Transitioning from the Texas Rangers to the New York Yankees has been a nonstop battle for slugger Joey Gallo. The 28-year-old had a fantastic career with Texas but has struggled considerably in the Bronx, hitting .159 this season with a 28% on-base rate, 12 homers, and 24 RBIs.
At the end of the day, Gallo hasn’t produced enough offensive efficiency to justify being retained at the deadline, but his experience playing for the Yankees has been nothing short of ugly.
Gallo spoke with NJ.com regarding his experience in the Bronx, indicating his desire to leave by 6 PM at the trade deadline on Tuesday.
Gallo is ready for the trade deadline to be over, but he’s already preparing to move out of his apartment to a team where he can make a difference.
I am. We’ll see what happens. I’m waiting to hear. My parents are waiting to hear. They’re going to have to come to New York and clean my apartment out, get all the furniture moved out.
Joey hasn’t had the privilege of enjoying New York City and everything it has to offer. Instead, he stayed off the streets and hid from fans who may heckle him and deteriorate his confidence further.
Q: What’s it been like for you when Yankees fans notice you on the streets? Are they rough on you away from the ballpark, too?
Gallo: I don’t go out in the streets.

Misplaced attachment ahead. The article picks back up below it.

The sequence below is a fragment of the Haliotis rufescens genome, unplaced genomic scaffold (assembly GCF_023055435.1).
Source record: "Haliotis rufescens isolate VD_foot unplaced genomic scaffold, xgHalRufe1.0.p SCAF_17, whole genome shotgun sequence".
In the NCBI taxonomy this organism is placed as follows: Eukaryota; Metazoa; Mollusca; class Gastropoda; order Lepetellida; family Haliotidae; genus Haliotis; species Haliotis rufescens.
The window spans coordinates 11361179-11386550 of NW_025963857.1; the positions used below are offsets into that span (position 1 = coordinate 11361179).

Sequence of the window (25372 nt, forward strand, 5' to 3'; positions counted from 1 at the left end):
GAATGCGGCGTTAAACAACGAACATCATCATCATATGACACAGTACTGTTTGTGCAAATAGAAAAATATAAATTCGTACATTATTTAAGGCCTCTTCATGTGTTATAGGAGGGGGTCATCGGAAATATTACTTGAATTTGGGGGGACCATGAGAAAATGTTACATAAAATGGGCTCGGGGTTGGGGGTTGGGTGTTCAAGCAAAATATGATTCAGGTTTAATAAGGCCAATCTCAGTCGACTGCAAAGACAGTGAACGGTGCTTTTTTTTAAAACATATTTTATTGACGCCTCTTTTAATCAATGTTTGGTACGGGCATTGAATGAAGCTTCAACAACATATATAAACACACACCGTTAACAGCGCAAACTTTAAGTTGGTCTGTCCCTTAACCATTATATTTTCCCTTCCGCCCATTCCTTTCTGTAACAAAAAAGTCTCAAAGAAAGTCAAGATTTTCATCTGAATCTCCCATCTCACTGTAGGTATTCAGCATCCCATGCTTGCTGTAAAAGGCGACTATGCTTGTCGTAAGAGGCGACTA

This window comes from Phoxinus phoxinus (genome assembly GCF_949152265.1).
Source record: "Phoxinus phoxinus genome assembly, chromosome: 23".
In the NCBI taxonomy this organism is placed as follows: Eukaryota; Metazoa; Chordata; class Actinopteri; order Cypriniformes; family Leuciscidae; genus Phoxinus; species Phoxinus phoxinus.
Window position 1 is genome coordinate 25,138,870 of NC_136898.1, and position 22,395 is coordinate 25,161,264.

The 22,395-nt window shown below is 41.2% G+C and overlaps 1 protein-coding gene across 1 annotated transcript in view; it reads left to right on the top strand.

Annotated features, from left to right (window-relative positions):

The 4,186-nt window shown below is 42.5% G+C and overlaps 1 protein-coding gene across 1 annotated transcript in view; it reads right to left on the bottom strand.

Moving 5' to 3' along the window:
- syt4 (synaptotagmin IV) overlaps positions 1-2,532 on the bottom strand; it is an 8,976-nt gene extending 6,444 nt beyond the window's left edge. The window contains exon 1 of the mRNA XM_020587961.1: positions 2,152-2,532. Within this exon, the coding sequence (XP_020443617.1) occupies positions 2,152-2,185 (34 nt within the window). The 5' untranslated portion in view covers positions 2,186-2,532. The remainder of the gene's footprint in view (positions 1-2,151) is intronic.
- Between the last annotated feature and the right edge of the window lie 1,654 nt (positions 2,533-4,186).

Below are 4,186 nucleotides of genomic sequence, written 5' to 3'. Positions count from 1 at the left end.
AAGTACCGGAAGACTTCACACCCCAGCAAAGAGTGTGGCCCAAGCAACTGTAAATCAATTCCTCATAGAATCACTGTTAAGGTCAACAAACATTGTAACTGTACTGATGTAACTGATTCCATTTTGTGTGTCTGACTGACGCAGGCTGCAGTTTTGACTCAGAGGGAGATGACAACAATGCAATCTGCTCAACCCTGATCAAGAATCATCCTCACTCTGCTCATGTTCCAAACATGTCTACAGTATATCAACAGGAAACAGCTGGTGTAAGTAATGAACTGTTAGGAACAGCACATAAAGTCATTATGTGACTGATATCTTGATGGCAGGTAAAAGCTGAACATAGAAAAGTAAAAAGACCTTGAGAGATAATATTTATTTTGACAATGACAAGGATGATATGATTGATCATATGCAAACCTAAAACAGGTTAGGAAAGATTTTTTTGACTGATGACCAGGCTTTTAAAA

Gallo hit 38 homers last season, one of the best marks of his career, hitting about .200 with a 35% on-base rate. However, the moment he became a Yankee, his statistics fell off a cliff.
I went through a lot of adversity and I really had to question myself a lot. My confidence suffered. I would say I hit rock bottom for the big leagues. So for me, I just was trying to remember to be a good teammate, play the game the right way, play the game hard and not do something stupid that I’d regret. I learned a lot about myself, I guess. Baseball is a tough game. But it definitely made me stronger because not many people have gone through what I’ve gone through.
Q: Do you think Yankees fans were too tough on you?
Gallo: I don’t know how they usually are, but I don’t know how much tougher they can get. Pretty much every team we play, players from that team reached out to me to say, ‘Hey, bro, keep your head up. Don’t listen to them.’
Yankee fans are notoriously hostile and aggressive when it comes to players struggling for their team. Decades of prolonged success can do that, which is why Gallo is likely to be traded at the deadline on Tuesday.
After acquiring Andrew Benintendi from the Kansas City Royals, this is the best course of action for both parties, especially out of respect for Gallo’s confidence and career.